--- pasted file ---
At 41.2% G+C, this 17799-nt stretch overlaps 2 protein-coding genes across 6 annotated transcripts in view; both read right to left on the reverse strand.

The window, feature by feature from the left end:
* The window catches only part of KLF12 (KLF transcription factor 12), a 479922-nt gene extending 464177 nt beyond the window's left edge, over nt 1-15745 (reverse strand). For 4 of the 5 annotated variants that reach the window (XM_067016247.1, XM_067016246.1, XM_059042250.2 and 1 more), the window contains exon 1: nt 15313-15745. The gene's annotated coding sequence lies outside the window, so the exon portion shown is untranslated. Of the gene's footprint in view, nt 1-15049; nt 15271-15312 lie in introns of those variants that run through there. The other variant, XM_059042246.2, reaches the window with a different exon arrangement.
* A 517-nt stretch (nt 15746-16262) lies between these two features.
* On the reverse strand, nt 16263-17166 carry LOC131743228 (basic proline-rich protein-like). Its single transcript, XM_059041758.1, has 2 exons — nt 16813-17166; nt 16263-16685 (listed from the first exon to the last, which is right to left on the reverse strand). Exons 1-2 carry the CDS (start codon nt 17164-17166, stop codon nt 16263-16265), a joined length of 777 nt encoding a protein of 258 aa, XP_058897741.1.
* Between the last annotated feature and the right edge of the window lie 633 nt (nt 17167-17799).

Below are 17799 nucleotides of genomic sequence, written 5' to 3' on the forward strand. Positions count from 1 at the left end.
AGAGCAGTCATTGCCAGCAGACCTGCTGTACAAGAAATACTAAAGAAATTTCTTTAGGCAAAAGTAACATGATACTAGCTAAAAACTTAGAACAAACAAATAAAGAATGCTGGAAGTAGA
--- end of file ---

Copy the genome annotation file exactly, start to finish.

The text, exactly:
At 41.2% G+C, this 17799-nt stretch overlaps 2 protein-coding genes across 6 annotated transcripts in view; both read right to left on the reverse strand.

The window, feature by feature from the left end:
* The window catches only part of KLF12 (KLF transcription factor 12), a 479922-nt gene extending 464177 nt beyond the window's left edge, over nt 1-15745 (reverse strand). For 4 of the 5 annotated variants that reach the window (XM_067016247.1, XM_067016246.1, XM_059042250.2 and 1 more), the window contains exon 1: nt 15313-15745. The gene's annotated coding sequence lies outside the window, so the exon portion shown is untranslated. Of the gene's footprint in view, nt 1-15049; nt 15271-15312 lie in introns of those variants that run through there. The other variant, XM_059042246.2, reaches the window with a different exon arrangement.
* A 517-nt stretch (nt 15746-16262) lies between these two features.
* On the reverse strand, nt 16263-17166 carry LOC131743228 (basic proline-rich protein-like). Its single transcript, XM_059041758.1, has 2 exons — nt 16813-17166; nt 16263-16685 (listed from the first exon to the last, which is right to left on the reverse strand). Exons 1-2 carry the CDS (start codon nt 17164-17166, stop codon nt 16263-16265), a joined length of 777 nt encoding a protein of 258 aa, XP_058897741.1.
* Between the last annotated feature and the right edge of the window lie 633 nt (nt 17167-17799).

Below are 17799 nucleotides of genomic sequence, written 5' to 3' on the forward strand. Positions count from 1 at the left end.
AGAGCAGTCATTGCCAGCAGACCTGCTGTACAAGAAATACTAAAGAAATTTCTTTAGGCAAAAGTAACATGATACTAGCTAAAAACTTAGAACAAACAAATAAAGAATGCTGGAAGTAGA